Stalin himself became involved in the movement and began dictating the parameters of the style in which the artists were “encouraged” to create works of art that would promote Soviet ideals.

 During the height of the movement, on May 9, 1948, a half world away, Diane Rankhorn was born into an East Tennessee hard-scrabble, scratch-a-living existence. Geraldine Forrester’s baby girl (the middle one—there was an older sister, an older brother and a younger sister) was about to grow up with every Southern stereotype you’ve ever met. Poverty, a dysfunctional family and sexual abuse. Geraldine didn’t own a house or a car or a college degree, and she didn’t often know how she would put the next meal into her kids’ mouths, but she was an artist. She was the kind of artist that’s just born that way, not even knowing she was an artist for a long time. She was the sort who’s always just making stuff. Couldn’t help herself.

She once made her family a sofa out of packing crates. She also made Diane a coat out of a pair of curtains. Not a coat of many colors like Dolly Parton’s, but a sister to it. Then there was the time they were invited to an anniversary party at the country club. Back then, poor people didn’t mingle with the rich that often—except in church—and this was a wealthy couple from the church.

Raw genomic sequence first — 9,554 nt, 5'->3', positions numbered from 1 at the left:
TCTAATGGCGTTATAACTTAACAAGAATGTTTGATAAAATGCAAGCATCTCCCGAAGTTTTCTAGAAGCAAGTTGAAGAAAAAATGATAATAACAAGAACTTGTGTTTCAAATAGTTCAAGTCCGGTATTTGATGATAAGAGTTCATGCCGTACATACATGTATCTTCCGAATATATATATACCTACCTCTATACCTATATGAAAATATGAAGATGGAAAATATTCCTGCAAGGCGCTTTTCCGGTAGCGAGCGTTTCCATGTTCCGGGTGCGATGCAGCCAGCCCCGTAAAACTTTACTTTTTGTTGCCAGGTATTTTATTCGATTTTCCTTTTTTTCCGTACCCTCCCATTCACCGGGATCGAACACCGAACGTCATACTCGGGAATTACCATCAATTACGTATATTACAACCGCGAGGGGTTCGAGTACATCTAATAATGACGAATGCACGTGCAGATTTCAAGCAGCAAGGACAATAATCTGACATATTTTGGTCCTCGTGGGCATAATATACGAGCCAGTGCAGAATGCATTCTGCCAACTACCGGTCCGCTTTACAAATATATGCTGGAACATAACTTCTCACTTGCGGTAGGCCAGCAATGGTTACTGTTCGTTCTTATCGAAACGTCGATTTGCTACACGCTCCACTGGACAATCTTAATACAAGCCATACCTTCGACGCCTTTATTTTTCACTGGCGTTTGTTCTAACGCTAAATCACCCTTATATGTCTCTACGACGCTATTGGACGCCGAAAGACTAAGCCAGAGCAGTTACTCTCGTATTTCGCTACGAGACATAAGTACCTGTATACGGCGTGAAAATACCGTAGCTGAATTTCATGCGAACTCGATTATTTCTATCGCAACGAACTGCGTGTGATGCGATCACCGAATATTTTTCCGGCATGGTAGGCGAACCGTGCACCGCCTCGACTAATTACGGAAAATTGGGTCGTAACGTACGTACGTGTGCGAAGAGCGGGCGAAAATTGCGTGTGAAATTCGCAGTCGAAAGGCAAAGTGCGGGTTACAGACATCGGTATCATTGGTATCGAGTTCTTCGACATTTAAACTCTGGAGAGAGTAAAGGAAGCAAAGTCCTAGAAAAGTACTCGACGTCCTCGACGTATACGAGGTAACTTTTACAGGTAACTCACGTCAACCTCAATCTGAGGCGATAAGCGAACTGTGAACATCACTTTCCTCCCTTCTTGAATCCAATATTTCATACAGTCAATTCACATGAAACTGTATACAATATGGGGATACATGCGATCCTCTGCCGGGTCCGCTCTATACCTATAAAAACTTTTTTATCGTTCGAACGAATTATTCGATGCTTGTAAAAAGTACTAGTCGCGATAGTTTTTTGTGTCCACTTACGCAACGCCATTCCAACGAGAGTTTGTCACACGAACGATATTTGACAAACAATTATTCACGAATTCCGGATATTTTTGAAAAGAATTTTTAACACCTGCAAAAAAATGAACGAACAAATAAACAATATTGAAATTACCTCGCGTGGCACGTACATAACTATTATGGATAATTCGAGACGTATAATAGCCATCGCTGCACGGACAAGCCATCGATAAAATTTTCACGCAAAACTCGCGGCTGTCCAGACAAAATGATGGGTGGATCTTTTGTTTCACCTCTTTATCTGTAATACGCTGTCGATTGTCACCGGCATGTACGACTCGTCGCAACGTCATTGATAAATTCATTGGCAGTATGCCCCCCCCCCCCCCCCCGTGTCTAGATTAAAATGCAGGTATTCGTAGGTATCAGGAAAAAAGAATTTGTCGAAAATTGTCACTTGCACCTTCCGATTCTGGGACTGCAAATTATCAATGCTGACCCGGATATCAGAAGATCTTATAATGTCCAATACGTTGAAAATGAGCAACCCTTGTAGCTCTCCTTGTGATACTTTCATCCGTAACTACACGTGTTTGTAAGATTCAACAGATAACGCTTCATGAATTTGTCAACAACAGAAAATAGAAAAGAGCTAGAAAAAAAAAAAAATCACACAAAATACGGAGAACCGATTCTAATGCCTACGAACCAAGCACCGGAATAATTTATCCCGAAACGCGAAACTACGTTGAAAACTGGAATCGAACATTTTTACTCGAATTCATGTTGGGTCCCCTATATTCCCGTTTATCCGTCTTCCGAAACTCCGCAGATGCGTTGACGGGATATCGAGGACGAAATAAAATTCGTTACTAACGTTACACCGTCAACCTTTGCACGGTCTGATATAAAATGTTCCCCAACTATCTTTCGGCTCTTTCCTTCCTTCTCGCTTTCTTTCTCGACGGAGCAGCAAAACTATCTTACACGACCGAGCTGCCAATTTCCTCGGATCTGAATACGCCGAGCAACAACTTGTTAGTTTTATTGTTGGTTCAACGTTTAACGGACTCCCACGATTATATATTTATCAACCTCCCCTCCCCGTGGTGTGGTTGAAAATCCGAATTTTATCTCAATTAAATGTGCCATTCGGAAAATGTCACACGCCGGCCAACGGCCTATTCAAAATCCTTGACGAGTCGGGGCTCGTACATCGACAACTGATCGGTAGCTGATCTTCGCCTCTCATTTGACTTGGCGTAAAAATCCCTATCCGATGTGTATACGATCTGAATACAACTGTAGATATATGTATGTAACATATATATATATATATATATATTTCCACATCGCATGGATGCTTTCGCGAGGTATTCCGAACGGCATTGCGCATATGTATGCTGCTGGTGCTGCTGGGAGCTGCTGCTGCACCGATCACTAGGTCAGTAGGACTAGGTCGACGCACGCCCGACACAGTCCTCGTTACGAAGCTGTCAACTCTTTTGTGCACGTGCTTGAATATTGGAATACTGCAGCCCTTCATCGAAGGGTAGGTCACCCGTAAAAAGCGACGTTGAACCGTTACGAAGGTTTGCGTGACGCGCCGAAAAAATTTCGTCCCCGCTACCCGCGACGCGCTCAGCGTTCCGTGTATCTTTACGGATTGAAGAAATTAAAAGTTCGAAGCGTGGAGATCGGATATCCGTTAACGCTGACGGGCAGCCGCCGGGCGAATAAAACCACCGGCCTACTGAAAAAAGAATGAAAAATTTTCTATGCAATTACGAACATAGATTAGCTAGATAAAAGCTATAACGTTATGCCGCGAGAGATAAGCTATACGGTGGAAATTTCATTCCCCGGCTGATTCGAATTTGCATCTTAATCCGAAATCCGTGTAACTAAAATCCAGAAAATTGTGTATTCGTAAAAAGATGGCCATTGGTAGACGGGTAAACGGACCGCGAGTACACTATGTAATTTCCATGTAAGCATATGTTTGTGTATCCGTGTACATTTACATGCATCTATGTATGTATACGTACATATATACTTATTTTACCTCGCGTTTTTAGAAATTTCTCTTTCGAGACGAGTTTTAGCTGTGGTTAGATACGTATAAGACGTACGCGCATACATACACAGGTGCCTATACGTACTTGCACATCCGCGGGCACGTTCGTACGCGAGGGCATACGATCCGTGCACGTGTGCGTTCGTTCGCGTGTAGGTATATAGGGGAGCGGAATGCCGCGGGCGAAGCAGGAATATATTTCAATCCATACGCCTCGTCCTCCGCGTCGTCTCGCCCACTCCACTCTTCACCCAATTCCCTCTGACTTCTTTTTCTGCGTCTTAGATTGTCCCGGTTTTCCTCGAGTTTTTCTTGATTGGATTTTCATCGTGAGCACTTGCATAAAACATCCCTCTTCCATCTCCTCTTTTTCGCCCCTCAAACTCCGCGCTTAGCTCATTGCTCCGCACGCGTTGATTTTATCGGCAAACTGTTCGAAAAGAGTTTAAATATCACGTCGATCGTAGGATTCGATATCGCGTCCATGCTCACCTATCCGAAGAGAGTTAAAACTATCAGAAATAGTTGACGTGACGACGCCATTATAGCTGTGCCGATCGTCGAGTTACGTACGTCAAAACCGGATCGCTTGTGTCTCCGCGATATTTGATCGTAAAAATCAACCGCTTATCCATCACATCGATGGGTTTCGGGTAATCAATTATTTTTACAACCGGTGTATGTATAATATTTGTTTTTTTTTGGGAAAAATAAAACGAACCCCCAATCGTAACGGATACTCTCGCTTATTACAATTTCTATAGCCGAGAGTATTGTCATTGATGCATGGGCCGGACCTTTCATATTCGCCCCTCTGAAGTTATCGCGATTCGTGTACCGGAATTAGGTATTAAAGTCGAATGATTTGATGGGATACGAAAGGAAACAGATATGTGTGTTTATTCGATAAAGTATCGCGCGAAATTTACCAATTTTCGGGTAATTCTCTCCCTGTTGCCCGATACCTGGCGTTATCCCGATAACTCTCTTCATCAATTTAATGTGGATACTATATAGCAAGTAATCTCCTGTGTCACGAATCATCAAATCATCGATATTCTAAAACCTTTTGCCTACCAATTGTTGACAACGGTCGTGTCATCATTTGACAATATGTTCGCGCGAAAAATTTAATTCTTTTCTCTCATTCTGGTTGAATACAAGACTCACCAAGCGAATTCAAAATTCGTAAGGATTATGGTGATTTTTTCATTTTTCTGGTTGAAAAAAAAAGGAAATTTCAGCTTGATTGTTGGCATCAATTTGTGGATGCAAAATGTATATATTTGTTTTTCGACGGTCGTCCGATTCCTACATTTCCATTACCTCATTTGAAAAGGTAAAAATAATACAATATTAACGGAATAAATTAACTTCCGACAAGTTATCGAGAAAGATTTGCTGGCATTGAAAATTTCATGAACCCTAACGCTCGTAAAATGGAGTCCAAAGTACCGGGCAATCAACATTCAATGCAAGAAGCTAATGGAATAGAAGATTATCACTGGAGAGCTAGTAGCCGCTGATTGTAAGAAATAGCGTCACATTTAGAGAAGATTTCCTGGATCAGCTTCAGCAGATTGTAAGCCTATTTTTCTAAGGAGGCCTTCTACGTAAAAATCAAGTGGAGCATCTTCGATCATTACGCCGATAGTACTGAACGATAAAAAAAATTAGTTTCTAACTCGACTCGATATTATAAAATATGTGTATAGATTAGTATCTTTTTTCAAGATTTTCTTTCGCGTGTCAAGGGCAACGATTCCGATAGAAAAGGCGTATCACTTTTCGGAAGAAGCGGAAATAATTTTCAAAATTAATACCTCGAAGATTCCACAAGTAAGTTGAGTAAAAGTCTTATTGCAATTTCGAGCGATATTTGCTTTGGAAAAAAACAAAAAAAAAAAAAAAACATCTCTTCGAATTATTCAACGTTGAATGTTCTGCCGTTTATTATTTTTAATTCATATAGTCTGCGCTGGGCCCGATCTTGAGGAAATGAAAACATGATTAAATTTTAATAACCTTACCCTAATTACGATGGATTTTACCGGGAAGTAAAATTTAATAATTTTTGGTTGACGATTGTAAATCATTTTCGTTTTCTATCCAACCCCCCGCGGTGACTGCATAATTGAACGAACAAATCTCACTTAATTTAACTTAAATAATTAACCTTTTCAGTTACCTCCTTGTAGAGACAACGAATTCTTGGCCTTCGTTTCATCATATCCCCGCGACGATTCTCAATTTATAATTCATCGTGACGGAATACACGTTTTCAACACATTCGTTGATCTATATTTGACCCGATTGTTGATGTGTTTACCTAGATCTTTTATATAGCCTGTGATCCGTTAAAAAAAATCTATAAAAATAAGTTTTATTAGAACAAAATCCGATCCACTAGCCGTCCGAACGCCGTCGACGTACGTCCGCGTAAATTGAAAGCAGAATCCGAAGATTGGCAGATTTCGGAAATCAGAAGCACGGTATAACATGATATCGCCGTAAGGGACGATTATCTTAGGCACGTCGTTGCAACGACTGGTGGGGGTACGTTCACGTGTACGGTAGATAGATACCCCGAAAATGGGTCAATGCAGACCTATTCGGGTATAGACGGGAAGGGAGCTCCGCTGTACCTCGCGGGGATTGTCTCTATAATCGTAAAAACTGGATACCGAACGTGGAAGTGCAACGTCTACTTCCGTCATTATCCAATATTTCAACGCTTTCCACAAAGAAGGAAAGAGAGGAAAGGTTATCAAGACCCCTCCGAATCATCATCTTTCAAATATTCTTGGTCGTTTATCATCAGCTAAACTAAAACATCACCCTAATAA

Geraldine Forrester wasn’t going without a gift, even though she had nothing and her wealthy hosts wanted for nothing. So she made a gift from scratch. She found an old brass plaque she’d had for years, found a chain to put on it, and carried it in unwrapped to present in the receiving line. Diane was a teenager and mortified, but she later learned that the wealthy woman had hung Geraldine’s homemade gift proudly in her living room.

And once, when there was nothing to make for supper, Geraldine broke the law to feed them. Living over a store, she broke into the store through a medicine cabinet. You can debate all day over how the means don’t justify the ends, but in the end, it boils down to one thing.

“We were hungry,” Diane recalls.

Later, when there was a little money, her mother discovered paints and canvases and painted one after another just for herself, lavish brushstrokes, luxurious colors. Romance on the beach, in a sleigh, in front of a fireplace. Her own unique versions of magazine and calendar art. But her most memorable painting: a self-portrait when she was dying of lung cancer, with smoke coming out of her mouth and curling all around her head. Paintings that never made it into a gallery or a museum, although Diane sold one after her death to a collector of folk art at the Folk Fest in Atlanta. Paintings that never made even a local exhibit but filled the hunger in her soul and gave her kids something tangible to keep. Geraldine didn’t have a house or a trust fund to leave them, but she left at least one of them the spirit of an artist. The kind of spirit that won’t burn out but just keeps eating at your insides your entire life, with you not always knowing what’s causing the heartburn, just knowing it’s relieved, and in a big way, when you make something.